Therefore, when working and taking care of children, we need to think like children do! When we don’t plan for the transitions, it's just like we are not planning for an activity - and we all know how well unplanned activities can go! Take time for ALL the activities in your home - especially the ones you see as in-between time and the children see as an activity of its own!

Why are transitions important in early childhood?

Transition times are important because they can make the day seem smooth, well-organized, pleasant, and not rushed. Allowing enough time so children can make the transition gradually is the best way to avoid stressful situations for both adults and children. Along with knowing how children view transitions differently than adults, it is also important to know that difficulty with transitions can occur for several other reasons - such as, when children are tired, hungry, confused, or not ready to end an activity. Difficulty with transitions is also common when children have communication delays or limited social and emotional skills. By considering children’s needs and abilities and planning accordingly, adults can avoid many problems at transition times. We would like you, as a parent, to put yourselves in the children’s shoes and look at the world from their vantage point.

Some helpful tools and ideas!

**Use a timer, an instrument or a funny noise to give children advance warning of routine transitions. You can even try to have the child/children with the hardest time with a particular transition help you “alert” everyone else to the upcoming event. For example, let your toddler bang a pot with a wooden spoon to let the others know it is time for lunch.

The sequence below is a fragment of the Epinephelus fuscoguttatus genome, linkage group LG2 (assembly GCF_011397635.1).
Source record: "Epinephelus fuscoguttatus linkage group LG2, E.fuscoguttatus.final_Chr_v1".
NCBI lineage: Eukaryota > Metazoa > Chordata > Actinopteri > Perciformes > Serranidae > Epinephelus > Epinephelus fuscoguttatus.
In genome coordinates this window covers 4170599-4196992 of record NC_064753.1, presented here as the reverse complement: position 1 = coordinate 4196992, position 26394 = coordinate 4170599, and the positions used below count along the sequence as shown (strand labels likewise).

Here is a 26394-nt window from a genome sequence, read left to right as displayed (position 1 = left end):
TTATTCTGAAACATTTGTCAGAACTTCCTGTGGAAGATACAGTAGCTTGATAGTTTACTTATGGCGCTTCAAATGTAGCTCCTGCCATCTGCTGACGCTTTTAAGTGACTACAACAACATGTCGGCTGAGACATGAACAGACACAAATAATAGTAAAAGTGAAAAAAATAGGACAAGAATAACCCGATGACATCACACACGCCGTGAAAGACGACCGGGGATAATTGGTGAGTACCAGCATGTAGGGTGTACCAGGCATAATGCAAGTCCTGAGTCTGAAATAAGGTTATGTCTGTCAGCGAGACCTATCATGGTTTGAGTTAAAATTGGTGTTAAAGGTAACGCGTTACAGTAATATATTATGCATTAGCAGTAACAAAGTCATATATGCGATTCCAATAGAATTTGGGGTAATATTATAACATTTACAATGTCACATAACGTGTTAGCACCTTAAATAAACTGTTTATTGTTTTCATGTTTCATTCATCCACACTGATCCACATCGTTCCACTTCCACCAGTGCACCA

**Let the children pick out a special object or toy to transition with to the next activity or place. A nap-bear, that lays with a child at nap-time is an example here or a special towel to dry hands after handwashing (the dollar store has some baby towels that have a little stuffed animal attached to a towel-each child has their own cute towel).

**Make transition Fun! Turn that time into a game or an activity, you might be surprised at your own and the kid’s creativity at making a usually boring task way more enjoyable. Children having a hard time at drop-off? Give educator an inside shoes/slippers and she can hide before they arrive - that way the first thing they will do is play “hide- and-seek” for their slippers.